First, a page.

Another important point made by Daw Aung San Suu Kyi was that action would be taken against anyone who violates human rights regardless of their race, religion or political background. The entire world, including the UN, has been making accusations of human rights abuses—they wanted to know whether security forces attacked civilians or committed a widespread arson. She made reference to these issues and how to solve them, as Ko Ye Ni has pointed out. Another point she made is that there had been no clearance operations since September 5. So, I think she invited the diplomats. It is interesting to see how she will arrange such transparent trips. We will have to wait and see. Only then will the international community trust Myanmar. Otherwise, it won’t.
Ko Ye Ni: Some people who maintained human rights expectations for Daw Aung San Suu Kyi and are now broken-hearted will not be pleased with her stance on human rights. This can be seen because human rights statements are still being released after her address. They blamed her for not criticizing the army, which mainly committed human rights abuses. In my opinion, Daw Aung San Suu Kyi said she would not tolerate or accept any human rights abuses committed not only by the army and ARSA but also by anyone, including civilians, who did so by taking advantage of the situation. She was able to express her firm human rights stance.
KZM: Were there any important points for the international community that she failed to make, Ko Kyaw Phyo Tha?
KPT: The international community was mainly talking about her silence in previous weeks and did not necessarily blame her for the current crisis. Last week, the direction began to change and [the international community] started criticizing her but also pointed out that she is not the only person to be blamed. The commander-in-chief of defense services is also responsible for the problems. Why didn’t they blame him, [the international community] asked. As Ko Ye Ni has just pointed out, her address failed to criticize the commander-in- chief of defense services. So, this is likely to be a point to continue the criticism of her.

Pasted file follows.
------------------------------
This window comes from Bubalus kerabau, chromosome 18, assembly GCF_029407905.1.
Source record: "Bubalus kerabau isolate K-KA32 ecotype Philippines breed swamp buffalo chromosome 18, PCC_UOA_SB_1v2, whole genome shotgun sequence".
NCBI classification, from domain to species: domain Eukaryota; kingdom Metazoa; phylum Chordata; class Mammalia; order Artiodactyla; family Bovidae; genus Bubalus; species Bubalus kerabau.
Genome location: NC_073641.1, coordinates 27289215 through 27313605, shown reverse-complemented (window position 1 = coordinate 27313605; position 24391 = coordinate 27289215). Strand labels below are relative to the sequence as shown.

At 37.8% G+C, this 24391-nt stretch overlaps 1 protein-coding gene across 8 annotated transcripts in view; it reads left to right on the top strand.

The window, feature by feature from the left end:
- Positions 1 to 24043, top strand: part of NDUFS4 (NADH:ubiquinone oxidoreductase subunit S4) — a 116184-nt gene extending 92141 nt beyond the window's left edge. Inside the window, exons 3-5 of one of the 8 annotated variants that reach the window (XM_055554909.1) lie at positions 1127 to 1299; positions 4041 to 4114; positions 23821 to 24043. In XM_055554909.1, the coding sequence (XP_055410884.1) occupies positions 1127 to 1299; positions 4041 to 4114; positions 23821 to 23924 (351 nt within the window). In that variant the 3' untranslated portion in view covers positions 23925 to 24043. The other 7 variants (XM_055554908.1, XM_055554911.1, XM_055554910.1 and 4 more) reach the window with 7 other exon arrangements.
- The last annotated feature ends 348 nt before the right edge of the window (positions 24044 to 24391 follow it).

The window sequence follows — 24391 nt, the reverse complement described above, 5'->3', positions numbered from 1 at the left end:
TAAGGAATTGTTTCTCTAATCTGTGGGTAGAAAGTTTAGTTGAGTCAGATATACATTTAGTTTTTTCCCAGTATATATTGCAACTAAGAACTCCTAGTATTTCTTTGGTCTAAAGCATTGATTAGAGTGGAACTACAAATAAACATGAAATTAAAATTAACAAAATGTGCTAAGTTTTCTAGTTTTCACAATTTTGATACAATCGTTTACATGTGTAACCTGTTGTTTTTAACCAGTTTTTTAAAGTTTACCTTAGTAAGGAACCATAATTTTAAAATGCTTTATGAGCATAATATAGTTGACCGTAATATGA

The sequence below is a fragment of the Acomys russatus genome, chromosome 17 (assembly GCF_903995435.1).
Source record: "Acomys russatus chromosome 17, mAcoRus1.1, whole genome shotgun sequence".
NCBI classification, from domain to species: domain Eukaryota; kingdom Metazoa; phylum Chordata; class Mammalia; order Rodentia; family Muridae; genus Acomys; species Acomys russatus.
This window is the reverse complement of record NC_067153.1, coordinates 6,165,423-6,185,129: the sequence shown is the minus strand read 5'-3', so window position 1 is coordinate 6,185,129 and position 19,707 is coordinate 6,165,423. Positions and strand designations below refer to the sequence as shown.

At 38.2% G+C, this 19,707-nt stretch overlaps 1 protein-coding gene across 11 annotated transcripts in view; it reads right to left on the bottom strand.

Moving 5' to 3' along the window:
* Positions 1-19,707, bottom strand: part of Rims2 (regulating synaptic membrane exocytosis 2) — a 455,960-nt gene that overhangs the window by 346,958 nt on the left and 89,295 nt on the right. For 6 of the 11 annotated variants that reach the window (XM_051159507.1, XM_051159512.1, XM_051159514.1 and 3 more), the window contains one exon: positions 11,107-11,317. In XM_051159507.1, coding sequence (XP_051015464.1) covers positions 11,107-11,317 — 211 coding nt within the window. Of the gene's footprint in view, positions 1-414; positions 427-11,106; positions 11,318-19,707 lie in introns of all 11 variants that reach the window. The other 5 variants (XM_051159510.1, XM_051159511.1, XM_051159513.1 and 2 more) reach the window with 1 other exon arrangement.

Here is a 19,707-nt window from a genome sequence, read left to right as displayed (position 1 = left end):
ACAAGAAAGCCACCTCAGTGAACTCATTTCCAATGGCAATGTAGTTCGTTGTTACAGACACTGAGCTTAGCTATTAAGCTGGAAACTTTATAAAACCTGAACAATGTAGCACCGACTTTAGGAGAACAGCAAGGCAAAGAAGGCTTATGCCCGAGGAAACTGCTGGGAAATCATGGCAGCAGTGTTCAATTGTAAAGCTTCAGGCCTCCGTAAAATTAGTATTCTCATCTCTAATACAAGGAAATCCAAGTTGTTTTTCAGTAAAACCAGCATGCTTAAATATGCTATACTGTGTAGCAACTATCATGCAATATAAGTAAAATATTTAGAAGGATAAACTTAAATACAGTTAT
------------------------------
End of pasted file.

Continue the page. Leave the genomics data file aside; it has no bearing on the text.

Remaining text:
KZM: What other important points did you find in her speech, Ko Ye Ni?
KYN: Another point I was interested in in her speech was that it placed emphasis on implementation of the recommendations of the Kofi Annan commission as soon as possible and NVC [national verification card] process. Those who fled to Bangladesh would be allowed to come back after negotiations with the country. At first, Muslims resisted the process unless they were recognized as Rohingya [as opposed to Bengali]. She asked the international community to persuade them to join in the process. When her friends persuade them, will those who sympathize with the Muslims and Muslim community leaders cooperate with the government? On which ground will they cooperate with the offer of Daw Aung San Suu Kyi? It is very interesting. As she said in her speech that she had to think for the entire country, will those who are still clinging to the Rohingya, accept the offer of Daw Aung San Suu Kyi?
KZM: I think this will lead to political issues. The Arakan Rohingya Salvation Army [ARSA] launched attacks on police posts the day after Kofi Annan released recommendations for Rakhine State. The recommendations have been recognized by the government and international organizations including the UN, but [ARSA] does not accept it. It is not practical for them to have a higher ambition but the attacks will not end. What is your opinion, Ko Kyaw Phyo Tha?
KPT: I feel similarly. As you have just said, I want them to accept what shoud be accepted rather than make demands that are not practical. The diplomatic briefing is more than that, she said at the end [of her speech]. She was reaching out as a friend to those who want Myanmar to be peaceful and to develop. All the points she made must be carried out successfully.
KZM: To summarize the points we have discussed, she talked with those who want Myanmar to prosper in a very friendly manner. I don’t think she was talking to the terrorists. All of us have pointed out that cooperation is essential. Cooperation of not just the UN, the international community and other diplomatic attendees but also of the forces in the country including local Muslims, security forces and even those who are opposed to the Kofi Annan report. We will have to wait and see the situation on the ground but it will be a very difficult task.